The QT interval is associated with incident cardiovascular events: The MESA Study

Roy Beinart, Yiyi Zhang, João A.C. Lima, David A. Bluemke, Elsayed Z. Soliman, Susan R. Heckbert, Wendy S. Post, Eliseo Guallar, Saman Nazarian

Research output: Contribution to journalArticlepeer-review

46 Scopus citations

Abstract

BACKGROUND: Prolonged heart rate-corrected QT interval on electrocardiograms (ECGs) is associated with increased risk of myocardial infarction and cardiovascular disease (CVD)-related deaths in patients with prevalent coronary heart disease. OBJECTIVES: This study sought to examine the prognostic association between the baseline QT interval and incident cardiovascular events in individuals without prior known CVD. METHODS: The corrected baseline 12-lead ECG QT interval duration (QTcorr) was determined by adjustment for age, sex, race/ethnicity, and RR interval duration in 6, 9 273 participants in MESA (Multi-Ethnic Study of Atherosclerosis). Cox proportional hazards models adjusting for demographic and clinical risk factors were used to examine the association of baseline QTcorr with incident cardiovascular events. RESULTS: The mean age at enrollment was 61.7 ± 10 years, and 53.4% of participants were women. Cardiovascular events occurred in 291 participants over a mean follow-up of 8.0 ± 1.7 years. Each 10-ms increase in the baseline QTcorr was associated with incident heart failure (hazard ratio [HR]: 1.25; 95% CI: 1.14 to 1.37), CVD events (HR: 1.12; 95% CI: 1.05 to 1.20), and stroke (HR: 1.19; 95% CI: 1.07 to 1.32) after adjustment for CVD risk factors and potential confounders. There was no evidence of interaction with sex or ethnicity. CONCLUSIONS: The QT interval was associated with incident cardiovascular events in middle-aged and older adults without prior CVD.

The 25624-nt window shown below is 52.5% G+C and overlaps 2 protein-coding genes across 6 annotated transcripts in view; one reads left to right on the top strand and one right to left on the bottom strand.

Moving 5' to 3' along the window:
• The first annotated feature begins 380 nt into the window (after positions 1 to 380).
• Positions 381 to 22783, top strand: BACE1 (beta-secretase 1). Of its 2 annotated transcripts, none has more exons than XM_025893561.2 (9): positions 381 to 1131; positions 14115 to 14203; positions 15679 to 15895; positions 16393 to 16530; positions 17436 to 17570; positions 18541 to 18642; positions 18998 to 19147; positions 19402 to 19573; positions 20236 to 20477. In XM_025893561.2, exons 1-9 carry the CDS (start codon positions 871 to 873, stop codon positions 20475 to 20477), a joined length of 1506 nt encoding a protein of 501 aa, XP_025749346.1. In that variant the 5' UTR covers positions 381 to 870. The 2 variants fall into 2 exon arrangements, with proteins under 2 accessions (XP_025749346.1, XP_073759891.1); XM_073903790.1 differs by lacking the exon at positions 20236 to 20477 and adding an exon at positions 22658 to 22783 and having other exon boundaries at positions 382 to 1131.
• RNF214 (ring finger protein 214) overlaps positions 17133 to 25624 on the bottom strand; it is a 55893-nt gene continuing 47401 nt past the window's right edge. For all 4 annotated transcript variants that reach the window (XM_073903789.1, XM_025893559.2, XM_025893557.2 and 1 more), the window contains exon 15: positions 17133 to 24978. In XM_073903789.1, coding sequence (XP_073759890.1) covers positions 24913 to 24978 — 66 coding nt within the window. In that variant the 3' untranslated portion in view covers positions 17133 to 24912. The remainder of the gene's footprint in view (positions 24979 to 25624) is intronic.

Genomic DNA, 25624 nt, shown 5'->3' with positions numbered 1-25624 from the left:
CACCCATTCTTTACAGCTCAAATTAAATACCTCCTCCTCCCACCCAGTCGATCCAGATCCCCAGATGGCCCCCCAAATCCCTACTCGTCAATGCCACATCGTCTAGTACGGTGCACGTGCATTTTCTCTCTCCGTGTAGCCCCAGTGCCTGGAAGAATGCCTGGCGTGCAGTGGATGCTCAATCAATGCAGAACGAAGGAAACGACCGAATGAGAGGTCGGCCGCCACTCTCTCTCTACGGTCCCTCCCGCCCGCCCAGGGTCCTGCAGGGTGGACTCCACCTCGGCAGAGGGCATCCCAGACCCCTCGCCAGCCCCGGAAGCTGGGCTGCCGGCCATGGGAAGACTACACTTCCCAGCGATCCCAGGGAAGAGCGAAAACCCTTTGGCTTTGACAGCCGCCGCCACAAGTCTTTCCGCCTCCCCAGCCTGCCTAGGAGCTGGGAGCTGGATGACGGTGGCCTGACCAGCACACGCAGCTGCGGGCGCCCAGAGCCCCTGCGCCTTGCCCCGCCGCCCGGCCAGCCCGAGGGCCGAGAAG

Original languageEnglish (US)
Pages (from-to)2111-2119
Number of pages9
JournalJournal of the American College of Cardiology
Volume64
Issue number20
DOIs
StatePublished - 2014

Keywords

  • Cardiovascular disease
  • Coronary heart disease
  • Heart failure
  • Myocardial infarction
  • QT interval
  • Stroke

ASJC Scopus subject areas

  • Cardiology and Cardiovascular Medicine

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